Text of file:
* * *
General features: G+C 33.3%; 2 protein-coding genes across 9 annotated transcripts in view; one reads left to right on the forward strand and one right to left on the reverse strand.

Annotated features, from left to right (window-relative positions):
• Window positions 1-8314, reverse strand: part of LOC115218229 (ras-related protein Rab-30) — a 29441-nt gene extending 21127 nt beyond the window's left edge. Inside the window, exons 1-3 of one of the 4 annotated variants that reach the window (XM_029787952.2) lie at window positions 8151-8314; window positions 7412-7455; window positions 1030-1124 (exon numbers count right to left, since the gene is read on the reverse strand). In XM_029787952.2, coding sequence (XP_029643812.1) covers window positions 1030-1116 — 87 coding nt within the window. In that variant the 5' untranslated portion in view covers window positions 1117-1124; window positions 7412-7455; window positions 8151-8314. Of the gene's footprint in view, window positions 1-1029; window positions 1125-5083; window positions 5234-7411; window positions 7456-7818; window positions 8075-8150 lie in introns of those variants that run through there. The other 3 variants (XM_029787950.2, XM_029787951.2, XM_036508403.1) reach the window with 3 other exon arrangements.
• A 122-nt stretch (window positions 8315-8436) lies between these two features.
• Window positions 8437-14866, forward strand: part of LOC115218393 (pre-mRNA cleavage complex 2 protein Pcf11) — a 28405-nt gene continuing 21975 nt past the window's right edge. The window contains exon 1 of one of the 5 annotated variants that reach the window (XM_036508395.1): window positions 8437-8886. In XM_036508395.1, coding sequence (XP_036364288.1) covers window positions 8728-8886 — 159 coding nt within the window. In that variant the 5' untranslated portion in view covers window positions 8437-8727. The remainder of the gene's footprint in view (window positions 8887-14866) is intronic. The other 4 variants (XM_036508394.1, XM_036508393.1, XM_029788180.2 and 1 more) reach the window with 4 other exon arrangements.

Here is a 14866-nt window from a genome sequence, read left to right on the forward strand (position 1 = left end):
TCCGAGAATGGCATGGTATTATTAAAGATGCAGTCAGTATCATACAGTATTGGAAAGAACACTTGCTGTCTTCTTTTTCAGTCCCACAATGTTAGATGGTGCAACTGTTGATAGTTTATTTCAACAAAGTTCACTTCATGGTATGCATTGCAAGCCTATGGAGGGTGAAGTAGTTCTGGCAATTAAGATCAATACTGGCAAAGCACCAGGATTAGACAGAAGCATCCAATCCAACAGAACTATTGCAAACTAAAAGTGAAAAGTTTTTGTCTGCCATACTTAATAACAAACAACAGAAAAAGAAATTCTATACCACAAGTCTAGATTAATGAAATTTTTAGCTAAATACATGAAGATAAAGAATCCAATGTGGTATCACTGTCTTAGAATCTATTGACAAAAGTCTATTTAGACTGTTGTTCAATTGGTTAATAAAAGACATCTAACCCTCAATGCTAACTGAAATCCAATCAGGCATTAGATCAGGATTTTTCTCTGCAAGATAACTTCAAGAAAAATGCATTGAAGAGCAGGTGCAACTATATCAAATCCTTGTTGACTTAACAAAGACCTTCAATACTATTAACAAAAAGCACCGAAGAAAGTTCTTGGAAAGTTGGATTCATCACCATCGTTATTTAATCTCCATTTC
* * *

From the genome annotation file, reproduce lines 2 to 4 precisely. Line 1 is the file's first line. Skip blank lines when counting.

Annotated features, from left to right (window-relative positions):
• Window positions 1-8314, reverse strand: part of LOC115218229 (ras-related protein Rab-30) — a 29441-nt gene extending 21127 nt beyond the window's left edge. Inside the window, exons 1-3 of one of the 4 annotated variants that reach the window (XM_029787952.2) lie at window positions 8151-8314; window positions 7412-7455; window positions 1030-1124 (exon numbers count right to left, since the gene is read on the reverse strand). In XM_029787952.2, coding sequence (XP_029643812.1) covers window positions 1030-1116 — 87 coding nt within the window. In that variant the 5' untranslated portion in view covers window positions 1117-1124; window positions 7412-7455; window positions 8151-8314. Of the gene's footprint in view, window positions 1-1029; window positions 1125-5083; window positions 5234-7411; window positions 7456-7818; window positions 8075-8150 lie in introns of those variants that run through there. The other 3 variants (XM_029787950.2, XM_029787951.2, XM_036508403.1) reach the window with 3 other exon arrangements.
• A 122-nt stretch (window positions 8315-8436) lies between these two features.